VeggieBoards banner

1 - 20 of 40 Posts

·
Registered
Joined
·
144 Posts
Discussion Starter · #1 ·
Hi all,<br><br>
Just a little bit about myself. I've been a lacto-ovo-vegetarian for about 8 months now, with very very minimal intake of dairy products. I try to avoid eggs and milk as much as I can, but I'm not very particular if a bit of it is included in bread or other pastries. I also eat cheese for convenience because most vegetarian options in Italian restaurants do include cheese. I AM aware about the cruelty involved in the dairy industry and I have been considering eliminating eggs and milk from my diet. However, I am slightly reluctant because of a few reasons. One is the inconvenience it poses to my family and friends, but I think I can get over this one since being lacto-ovo-vegetarian is also inconvenient and I am able to hold my stand.<br><br>
The second is the possible health repercussions of a vegan diet in the long term. I realize that a lot of sources say that one can get all his necessary nutrients from a 100% plant-based diet, but I try to get a balanced viewpoint by reading articles that are not by vegans/vegetarians. Most, if not all, sources would agree that although a vegan diet is healthful in the short-term, it poses a lot of health risks in the long term. I have also been reading personal accounts by ex-vegans who have been vegans for a long time (mostly from the website <a href="http://www.letthemeatmeat.com" target="_blank">http://www.letthemeatmeat.com</a>) From what I gather, most of them were eating healthful vegan meals rich in whole grains and vegetables. Most of them also claim to have taken careful attention to their nutrient-intake. Seems to me like they ate what a typical "healthy vegan" diet was, and yet they suffered from a wide range of illnesses. Complaints of feeling tired, lethargic, and slow to think seem to be common. From these personal accounts, it also seems like we DO need some animal protein after all, even if it's just a few eggs/milk. (Please don't kill me. I'm not trying to discredit veganism. I am merely trying to sort out my confusion over this issue.)<br><br>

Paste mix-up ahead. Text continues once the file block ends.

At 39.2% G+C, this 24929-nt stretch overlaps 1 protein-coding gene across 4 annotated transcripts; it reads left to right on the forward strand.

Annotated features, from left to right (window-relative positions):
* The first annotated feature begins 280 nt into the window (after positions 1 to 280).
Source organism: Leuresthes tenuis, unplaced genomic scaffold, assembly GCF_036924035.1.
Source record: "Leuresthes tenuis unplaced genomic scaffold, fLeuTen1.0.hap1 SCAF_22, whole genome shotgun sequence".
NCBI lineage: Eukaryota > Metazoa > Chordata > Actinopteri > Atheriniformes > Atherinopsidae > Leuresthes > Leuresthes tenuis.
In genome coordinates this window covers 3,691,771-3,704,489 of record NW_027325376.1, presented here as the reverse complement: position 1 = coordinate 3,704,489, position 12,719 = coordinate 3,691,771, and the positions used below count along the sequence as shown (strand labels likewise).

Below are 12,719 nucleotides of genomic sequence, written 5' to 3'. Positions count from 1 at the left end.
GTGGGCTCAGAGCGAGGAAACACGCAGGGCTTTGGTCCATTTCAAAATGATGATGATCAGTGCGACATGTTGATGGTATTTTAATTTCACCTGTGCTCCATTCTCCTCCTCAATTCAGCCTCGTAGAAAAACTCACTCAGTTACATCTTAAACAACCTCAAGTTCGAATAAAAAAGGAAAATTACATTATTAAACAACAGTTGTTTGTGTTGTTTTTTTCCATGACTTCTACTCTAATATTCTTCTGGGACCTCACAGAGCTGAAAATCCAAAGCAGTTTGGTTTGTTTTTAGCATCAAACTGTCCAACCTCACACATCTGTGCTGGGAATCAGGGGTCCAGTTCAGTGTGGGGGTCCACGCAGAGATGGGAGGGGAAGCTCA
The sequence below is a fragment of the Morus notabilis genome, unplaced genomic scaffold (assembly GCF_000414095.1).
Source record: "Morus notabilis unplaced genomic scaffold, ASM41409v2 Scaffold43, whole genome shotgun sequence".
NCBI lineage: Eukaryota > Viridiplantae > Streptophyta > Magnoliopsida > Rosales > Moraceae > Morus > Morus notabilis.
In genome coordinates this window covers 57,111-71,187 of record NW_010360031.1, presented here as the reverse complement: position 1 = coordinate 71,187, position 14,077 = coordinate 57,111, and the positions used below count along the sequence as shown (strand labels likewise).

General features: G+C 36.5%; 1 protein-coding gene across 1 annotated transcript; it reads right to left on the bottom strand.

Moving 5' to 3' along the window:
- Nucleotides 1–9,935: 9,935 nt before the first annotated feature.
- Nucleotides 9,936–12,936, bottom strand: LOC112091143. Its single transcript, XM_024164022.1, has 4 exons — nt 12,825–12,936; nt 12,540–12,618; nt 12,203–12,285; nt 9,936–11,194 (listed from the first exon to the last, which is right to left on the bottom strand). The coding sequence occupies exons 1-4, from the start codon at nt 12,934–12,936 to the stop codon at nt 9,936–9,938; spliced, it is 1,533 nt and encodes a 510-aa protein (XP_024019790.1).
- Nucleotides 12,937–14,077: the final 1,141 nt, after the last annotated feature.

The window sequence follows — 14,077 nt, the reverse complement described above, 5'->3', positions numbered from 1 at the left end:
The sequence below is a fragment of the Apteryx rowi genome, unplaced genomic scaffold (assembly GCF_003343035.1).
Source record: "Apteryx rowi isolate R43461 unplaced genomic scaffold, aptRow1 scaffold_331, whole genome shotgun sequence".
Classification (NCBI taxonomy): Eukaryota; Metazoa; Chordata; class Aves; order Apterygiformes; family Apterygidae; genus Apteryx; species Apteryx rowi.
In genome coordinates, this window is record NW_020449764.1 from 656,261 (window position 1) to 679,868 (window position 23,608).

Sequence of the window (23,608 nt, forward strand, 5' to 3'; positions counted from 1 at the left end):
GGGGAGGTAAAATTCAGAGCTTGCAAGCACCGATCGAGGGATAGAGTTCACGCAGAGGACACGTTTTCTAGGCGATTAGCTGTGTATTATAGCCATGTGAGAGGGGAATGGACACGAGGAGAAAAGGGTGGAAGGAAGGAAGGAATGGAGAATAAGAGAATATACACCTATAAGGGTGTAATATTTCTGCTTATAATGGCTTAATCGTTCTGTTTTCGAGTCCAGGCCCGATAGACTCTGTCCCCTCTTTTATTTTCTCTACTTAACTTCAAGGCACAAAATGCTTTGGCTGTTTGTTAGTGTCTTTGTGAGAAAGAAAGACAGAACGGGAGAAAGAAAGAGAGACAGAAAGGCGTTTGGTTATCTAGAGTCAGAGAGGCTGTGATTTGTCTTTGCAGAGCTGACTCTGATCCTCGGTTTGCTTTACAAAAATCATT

So to sum it up, since I've only been in this diet for 8 months so far, I have had no significant problems with my health except for the occasional cold when I don't eat fruits. Then again, I used to suffer from more colds back when I ate meat. I just don't want to forge ahead with idealistic enthusiasm in eliminating eggs and milk completely only to realize that I am on the verge of suffering from some dire health complication. It would be great if a long-term-vegan can personally testify about his/her health. By long term, I was thinking about more than 10 years?
 

·
Registered
Joined
·
4,946 Posts